A critical review of the UK Royal Society’s report People and the Planet by Ian Angus
No matter how often the “too many people” argument is refuted, it always returns, making the same claim that people are breeding too much and consuming too much, devouring the earth like a plague of locusts. There is a tunnel vision that prevents mainstream demography, and many environmentalists, from seeing beyond symptoms and understanding the causes of the problems they describe. A narrow focus on numbers inevitably seems to produce opinions and reports that are rich in numbers but sadly lacking in social analysis or understanding. It is impossible to understand the causes and effects of population growth and individual consumption apart from the structure of social and economic relations within which people produce, reproduce and consume.
This can be seen most clearly in the “case study” on the Republic of Niger found in the UK Royal Society’s report, People and the Planet. A realistic account of the causes of poverty in Niger would include at least some of these points: the country was occupied and brutally “pacified” by French armed forces between 1900 and 1922; after achieving formal independence in 1960, Niger was ruled by corrupt governments with close links to France; French advisors and troops were used repeatedly to suppress opposition; in 2004, Anti-Slavery International estimated that nearly 9% of Niger’s population – over 870,000 people – were living in slavery; 85% of government revenue and over 90% of the country’s foreign trade comes from one industry – uranium mines controlled by French corporations, whose profits go overseas, leaving little for the people of Niger; the majority of the people are subsistence farmers or nomadic herders and many have been driven off their traditional lands by European or Chinese corporations seeking oil and other minerals; most of the country is desert, and all of it is frequently ravaged by droughts that have been made worse by climate change and finally; in 2005 the International Monetary Fund imposed a “structural adjustment program” that included a 19% sales tax on basic foodstuffs and abolished emergency grain reserves. That’s by no means a comprehensive list of social and economic factors, yet none of them are mentioned in the Royal Society’s People and the Planet. The only cause of poverty in Niger the authors consider relevant is too many babies.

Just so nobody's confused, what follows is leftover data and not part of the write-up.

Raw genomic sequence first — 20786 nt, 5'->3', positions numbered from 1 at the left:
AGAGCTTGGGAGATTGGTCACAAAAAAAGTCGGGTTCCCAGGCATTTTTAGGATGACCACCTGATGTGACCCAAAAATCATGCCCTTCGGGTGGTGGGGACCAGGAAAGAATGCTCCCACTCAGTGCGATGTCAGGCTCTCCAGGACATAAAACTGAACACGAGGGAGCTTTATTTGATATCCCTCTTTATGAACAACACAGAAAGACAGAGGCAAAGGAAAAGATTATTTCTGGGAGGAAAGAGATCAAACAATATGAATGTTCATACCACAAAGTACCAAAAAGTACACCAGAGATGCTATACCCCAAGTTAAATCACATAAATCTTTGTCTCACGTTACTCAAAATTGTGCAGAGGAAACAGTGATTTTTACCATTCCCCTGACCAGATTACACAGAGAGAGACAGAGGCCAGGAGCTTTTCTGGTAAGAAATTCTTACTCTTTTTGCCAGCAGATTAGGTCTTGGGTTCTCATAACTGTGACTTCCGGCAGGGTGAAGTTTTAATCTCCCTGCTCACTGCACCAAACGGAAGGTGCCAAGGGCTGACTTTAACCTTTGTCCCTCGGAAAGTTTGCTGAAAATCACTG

See also Canadian Dimension’s review of Ian Angus and Simon Butler’s critique of populationism Too Many People? Population, Immigration, and the Environmental Crisis